Camshafts are one of those components that can define an engine. Cams can have a direct effect on the efficiency, power curve, sound and even attitude of the engines they are installed into. Muscle cars and race cars are two examples of vehicles that are immediately recognizable by a loping, rumbling idle that builds into a deafening roar as they’re pushed harder and higher through their rpm range.
A “stock” camshaft usually is designed as a compromise between performance and drivability, with considerations for emissions and fuel economy, while performance cams trade much of the “politeness” of a stock camshaft in favor of brute horsepower.
If you were to open any of the major speed catalogs (or look up the information on their website), you’ll discover three things: Performance parts aren’t cheap; there are a LOT of cams to choose from; and each one is accompanied by a list of specifications including duration, lift, lobe separation and recommended rpm range/usage. But what makes one cam any different from another, and what do some of the terms used to describe a performance cam actually mean?
Duration refers to the amount of time (expressed in degrees of crank rotation) that an intake or exhaust valve is “off” of its seat. This equates to the amount of time the valve is open, allowing air to enter or exhaust to escape. Generally, a longer duration means a “deeper breath” (or exhalation), although the amount of overall airflow through the cylinder is also affected by “lift.”
Lift, or more specifically, “valve lift,” is the distance the valve travels as a result of the action of the camshaft. As the cam rotates on an overhead-valve (OHV) engine, the eccentric lobes act directly upon the lifter, raising it (and the pushrod above) a specified distance. The pushrod transfers this “lift” to a rocker arm, which in turn presses down on the valve, releasing it from its seat. Valve-spring pressure helps the valve close at the end of its cycle, and keeps the valvetrain components from clattering as they return to a resting position.
In an overhead-cam (OHC) design, the cam lobe contacts the rocker arm directly, or against the valve itself when paired with a “bucket tappet,” which protects the valve stem from wear. The design of a rocker arm also multiplies the lift imparted by the cam lobe, creating more lift at the valve than at the lobe. Performance rocker arms use this advantage to improve lift without altering the existing cam profile.
Us old-timers sometimes refer to camshafts as “bump-sticks,” as they seem to have lobes poking out in every direction. They are, however, precisely engineered to open and close multiple valves in a perfectly timed sequence to maximize their effectiveness. Lobe-separation angle (LSA) is a fancy name for the distance (again in degrees) between the centerlines of the exhaust and intake lobes on a shaft. This distance, along with the duration of the cam, will determine the amount of “overlap” in the movement of the intake and exhaust valves.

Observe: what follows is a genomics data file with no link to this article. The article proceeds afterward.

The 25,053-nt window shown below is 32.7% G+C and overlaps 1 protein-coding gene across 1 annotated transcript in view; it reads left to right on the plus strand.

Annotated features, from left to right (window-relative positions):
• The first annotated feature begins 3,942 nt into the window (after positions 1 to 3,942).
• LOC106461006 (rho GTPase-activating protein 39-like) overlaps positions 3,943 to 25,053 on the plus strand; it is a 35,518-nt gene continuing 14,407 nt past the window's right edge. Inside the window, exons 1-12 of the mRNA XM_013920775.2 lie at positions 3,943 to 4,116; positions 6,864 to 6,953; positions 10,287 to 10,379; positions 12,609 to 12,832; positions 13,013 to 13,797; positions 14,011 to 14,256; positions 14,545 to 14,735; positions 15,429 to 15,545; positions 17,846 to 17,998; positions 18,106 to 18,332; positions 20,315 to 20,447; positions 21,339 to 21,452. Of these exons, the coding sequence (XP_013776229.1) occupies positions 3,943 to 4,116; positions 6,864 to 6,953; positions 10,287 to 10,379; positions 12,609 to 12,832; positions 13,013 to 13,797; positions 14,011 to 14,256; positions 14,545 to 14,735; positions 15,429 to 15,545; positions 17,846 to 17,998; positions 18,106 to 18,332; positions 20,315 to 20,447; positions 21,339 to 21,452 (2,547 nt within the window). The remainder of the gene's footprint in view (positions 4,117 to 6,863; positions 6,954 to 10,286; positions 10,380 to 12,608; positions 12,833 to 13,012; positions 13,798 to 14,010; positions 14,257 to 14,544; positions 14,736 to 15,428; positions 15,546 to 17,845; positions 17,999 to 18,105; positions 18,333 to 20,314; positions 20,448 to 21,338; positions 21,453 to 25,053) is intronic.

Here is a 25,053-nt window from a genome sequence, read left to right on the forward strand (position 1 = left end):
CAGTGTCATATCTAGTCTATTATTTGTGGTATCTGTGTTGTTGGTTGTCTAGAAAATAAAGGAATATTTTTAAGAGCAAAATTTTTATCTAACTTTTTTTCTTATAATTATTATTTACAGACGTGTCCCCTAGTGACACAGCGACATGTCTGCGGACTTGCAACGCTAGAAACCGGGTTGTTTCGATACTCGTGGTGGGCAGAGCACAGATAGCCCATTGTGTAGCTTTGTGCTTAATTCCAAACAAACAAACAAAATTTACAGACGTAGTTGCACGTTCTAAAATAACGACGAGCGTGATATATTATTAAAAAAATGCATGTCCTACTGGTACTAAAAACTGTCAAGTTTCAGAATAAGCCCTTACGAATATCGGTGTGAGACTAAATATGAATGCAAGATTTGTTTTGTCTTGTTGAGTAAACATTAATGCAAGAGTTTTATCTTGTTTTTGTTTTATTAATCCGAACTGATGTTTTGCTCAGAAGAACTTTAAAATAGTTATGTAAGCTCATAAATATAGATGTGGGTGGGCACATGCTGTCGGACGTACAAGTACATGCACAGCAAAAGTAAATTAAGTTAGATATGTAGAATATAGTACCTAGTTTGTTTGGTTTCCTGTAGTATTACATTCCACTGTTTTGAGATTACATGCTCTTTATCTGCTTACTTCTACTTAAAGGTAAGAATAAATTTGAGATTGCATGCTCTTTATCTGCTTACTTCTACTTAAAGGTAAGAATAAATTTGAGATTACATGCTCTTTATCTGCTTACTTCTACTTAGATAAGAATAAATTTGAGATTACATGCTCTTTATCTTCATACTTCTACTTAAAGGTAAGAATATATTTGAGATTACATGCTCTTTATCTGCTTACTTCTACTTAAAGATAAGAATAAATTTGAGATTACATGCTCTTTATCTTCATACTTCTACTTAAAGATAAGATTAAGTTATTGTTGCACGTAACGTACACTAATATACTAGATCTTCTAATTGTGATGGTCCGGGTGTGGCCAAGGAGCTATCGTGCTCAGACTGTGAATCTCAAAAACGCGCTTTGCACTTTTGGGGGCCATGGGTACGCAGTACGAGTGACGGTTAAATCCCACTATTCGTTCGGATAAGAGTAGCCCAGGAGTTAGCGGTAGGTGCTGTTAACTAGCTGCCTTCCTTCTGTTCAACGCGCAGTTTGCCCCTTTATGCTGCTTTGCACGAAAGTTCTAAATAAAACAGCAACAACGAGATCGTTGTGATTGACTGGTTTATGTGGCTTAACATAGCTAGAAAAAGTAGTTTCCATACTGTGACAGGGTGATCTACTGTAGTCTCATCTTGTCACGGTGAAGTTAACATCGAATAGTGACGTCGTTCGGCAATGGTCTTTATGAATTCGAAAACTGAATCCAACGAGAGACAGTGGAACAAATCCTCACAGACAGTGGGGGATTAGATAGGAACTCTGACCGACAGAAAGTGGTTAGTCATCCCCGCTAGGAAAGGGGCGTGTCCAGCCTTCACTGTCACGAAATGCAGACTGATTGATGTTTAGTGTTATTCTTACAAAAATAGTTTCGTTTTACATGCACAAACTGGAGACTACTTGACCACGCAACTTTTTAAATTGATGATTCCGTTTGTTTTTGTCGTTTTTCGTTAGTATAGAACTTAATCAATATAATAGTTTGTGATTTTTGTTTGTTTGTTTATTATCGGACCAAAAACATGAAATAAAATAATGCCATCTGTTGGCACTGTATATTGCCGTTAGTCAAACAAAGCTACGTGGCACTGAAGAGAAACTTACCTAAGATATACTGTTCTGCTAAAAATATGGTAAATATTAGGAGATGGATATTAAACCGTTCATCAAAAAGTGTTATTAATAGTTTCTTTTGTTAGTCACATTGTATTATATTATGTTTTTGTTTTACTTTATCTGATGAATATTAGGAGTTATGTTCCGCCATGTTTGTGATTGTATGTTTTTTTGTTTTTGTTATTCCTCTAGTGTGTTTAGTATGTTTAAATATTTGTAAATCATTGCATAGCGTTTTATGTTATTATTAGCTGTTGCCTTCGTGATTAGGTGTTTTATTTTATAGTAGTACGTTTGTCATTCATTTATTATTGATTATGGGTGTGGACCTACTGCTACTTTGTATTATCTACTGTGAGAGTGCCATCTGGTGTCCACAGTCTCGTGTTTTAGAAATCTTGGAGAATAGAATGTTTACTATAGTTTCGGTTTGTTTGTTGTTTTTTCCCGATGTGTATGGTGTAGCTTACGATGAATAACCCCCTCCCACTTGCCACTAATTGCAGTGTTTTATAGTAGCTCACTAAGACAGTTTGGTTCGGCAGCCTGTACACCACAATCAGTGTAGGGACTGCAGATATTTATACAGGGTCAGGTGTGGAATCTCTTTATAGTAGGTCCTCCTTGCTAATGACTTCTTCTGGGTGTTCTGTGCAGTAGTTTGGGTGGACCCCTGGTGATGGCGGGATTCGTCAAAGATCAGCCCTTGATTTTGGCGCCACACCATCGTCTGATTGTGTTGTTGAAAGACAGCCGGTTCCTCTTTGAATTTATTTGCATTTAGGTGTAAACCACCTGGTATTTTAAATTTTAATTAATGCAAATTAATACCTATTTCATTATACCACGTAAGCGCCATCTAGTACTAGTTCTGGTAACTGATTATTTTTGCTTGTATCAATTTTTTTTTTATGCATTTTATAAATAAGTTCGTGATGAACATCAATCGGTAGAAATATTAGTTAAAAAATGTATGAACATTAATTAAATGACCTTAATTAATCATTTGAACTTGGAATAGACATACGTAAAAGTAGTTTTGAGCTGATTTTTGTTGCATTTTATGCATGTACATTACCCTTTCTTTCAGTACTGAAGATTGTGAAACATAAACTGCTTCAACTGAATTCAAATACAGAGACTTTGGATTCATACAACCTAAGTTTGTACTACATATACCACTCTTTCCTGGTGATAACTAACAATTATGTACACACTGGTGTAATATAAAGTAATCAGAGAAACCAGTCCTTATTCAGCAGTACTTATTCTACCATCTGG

Let’s look at a “racing” cam, and how its design affects performance. Intake valves open slightly before the engine begins pulling in air on the intake stroke. Call it a “head start,” but it helps promote airflow through the cylinder. As the piston reaches the bottom of its stroke, the intake valve is still open – pulling as much air as it can into the cylinder – then closes as the piston begins compression. Exhaust valves also open a bit before the power stroke is completed, with the pressure of the expanding gas helping “push” the spent exhaust out of the cylinder.
With both valves slightly open at top dead center, more cool air is drawn in as the hot exhaust is expelled. This phenomenon is called “scavenging,” and at higher rpm can further boost horsepower. The smaller the separation between lobes (and the more duration) the more overlap will occur. Unfortunately, at idle and low rpm, it also causes a lumpy rumble, low engine vacuum and a lack of low-end power. Although many people (myself included) enjoy hearing this signature sound at the race track, it isn’t very useful in a daily driver! Choosing the right camshaft for your intended purposes begins with defining your intended purposes!
Every camshaft design has a “sweet spot” – the rpm range at which it performs the best. Camshaft manufacturers’ rpm recommendations are a result of dyno-testing the unique combination of lift, duration, lobe design and separation engineered into each particular grind profile. If you aren’t going to be consistently operating in a cam’s specified rpm range, it may not be the best choice for your project. Your mostly stock, daily driven street vehicle won’t benefit much from a race-ready cam that really needs to rev up around 5,000 rpm to make maximum power. As with any other performance-part purchase, it pays to do your research before buying … no matter how cool the stickers will look on your toolbox!